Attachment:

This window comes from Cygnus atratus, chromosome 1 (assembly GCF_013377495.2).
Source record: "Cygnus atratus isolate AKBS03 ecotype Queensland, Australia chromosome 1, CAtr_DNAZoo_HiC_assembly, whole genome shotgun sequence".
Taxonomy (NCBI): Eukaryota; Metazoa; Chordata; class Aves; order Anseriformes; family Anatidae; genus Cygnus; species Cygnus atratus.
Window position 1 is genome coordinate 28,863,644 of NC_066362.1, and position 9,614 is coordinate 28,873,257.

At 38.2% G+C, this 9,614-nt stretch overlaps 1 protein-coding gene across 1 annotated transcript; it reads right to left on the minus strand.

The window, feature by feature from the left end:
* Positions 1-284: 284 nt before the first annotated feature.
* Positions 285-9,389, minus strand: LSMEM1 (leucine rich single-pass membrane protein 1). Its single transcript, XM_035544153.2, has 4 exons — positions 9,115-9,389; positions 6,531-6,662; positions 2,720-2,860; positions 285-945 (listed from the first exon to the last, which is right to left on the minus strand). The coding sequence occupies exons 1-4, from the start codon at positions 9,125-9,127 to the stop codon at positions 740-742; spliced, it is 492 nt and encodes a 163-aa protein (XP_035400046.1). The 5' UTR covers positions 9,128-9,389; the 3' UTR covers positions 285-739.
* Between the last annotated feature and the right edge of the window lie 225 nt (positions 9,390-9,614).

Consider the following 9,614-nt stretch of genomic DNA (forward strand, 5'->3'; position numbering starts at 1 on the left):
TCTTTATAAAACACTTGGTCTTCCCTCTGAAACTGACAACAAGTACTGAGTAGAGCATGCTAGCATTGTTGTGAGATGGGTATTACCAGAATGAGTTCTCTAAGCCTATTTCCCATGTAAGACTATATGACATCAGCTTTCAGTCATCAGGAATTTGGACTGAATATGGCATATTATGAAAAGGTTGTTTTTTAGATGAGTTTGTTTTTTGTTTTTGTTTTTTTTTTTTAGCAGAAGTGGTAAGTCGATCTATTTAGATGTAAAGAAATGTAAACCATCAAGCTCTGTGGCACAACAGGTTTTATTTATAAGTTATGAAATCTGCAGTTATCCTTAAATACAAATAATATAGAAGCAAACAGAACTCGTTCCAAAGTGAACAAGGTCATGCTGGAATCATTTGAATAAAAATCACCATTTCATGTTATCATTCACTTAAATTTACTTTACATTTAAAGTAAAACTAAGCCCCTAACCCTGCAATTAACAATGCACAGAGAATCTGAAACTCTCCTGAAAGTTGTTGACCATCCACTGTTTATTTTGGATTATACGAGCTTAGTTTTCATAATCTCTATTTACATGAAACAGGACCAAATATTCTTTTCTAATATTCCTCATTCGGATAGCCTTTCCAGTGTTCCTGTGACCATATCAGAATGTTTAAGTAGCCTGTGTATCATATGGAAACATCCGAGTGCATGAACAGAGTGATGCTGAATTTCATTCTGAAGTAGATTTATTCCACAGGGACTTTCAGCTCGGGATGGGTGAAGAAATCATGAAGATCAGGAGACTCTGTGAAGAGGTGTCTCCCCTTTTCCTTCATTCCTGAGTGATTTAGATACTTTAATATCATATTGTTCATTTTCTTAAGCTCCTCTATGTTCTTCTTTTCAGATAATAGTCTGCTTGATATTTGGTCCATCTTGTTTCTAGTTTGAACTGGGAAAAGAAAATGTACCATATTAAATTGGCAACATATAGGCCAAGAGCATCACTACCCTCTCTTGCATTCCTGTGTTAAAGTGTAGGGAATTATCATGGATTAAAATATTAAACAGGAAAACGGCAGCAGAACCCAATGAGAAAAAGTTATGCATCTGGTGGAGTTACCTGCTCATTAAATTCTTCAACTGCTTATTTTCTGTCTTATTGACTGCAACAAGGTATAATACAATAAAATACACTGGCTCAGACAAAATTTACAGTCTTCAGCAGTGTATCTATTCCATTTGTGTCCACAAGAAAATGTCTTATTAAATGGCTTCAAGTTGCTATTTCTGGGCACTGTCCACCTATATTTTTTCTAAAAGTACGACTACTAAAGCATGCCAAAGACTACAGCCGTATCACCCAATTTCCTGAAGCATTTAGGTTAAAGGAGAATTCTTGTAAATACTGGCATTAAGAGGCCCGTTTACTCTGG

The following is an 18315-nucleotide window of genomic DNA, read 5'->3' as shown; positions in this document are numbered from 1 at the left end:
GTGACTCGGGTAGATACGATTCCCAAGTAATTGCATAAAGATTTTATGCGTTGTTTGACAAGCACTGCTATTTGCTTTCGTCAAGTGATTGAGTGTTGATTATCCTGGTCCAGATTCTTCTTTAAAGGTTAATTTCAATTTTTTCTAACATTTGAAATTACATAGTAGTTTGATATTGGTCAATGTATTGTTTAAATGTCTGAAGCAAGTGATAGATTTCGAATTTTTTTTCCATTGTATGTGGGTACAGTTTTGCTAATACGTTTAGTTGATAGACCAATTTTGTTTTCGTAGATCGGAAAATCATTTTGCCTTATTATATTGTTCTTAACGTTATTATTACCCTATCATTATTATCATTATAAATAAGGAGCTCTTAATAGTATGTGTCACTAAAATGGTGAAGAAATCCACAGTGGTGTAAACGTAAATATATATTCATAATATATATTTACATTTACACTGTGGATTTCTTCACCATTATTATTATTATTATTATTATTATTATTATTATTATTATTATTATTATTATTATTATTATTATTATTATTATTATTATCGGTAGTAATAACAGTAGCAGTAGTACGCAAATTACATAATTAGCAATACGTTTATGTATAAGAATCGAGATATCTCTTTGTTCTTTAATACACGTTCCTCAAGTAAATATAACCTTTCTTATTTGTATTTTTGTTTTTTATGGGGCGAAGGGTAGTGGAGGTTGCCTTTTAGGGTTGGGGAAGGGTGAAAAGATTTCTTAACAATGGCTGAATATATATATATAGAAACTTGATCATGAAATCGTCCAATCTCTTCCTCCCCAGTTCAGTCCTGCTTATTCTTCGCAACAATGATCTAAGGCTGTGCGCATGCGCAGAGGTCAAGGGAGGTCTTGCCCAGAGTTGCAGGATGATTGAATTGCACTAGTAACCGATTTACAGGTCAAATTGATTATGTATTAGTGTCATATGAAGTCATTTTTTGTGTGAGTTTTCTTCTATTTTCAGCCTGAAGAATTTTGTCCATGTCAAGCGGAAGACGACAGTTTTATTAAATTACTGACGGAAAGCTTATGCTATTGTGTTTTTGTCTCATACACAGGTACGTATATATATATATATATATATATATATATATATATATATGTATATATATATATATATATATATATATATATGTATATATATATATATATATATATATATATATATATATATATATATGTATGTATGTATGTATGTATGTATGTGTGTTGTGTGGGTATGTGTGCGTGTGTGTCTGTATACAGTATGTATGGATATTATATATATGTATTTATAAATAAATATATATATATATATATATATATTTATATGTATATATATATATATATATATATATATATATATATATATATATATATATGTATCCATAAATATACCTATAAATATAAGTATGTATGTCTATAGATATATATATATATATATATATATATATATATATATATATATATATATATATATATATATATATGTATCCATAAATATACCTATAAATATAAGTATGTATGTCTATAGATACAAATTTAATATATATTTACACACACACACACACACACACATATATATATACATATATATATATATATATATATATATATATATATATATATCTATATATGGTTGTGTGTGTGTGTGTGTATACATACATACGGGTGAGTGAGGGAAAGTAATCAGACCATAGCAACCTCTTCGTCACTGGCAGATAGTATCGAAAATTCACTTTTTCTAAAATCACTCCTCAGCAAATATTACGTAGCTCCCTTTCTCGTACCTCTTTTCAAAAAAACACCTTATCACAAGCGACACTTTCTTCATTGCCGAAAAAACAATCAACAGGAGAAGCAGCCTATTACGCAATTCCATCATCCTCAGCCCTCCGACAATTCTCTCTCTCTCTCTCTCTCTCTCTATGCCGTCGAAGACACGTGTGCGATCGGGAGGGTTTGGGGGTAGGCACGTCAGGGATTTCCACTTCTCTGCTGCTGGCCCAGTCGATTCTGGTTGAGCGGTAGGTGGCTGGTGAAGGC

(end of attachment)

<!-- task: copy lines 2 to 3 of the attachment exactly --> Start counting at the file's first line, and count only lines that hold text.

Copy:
Source record: "Cygnus atratus isolate AKBS03 ecotype Queensland, Australia chromosome 1, CAtr_DNAZoo_HiC_assembly, whole genome shotgun sequence".
Taxonomy (NCBI): Eukaryota; Metazoa; Chordata; class Aves; order Anseriformes; family Anatidae; genus Cygnus; species Cygnus atratus.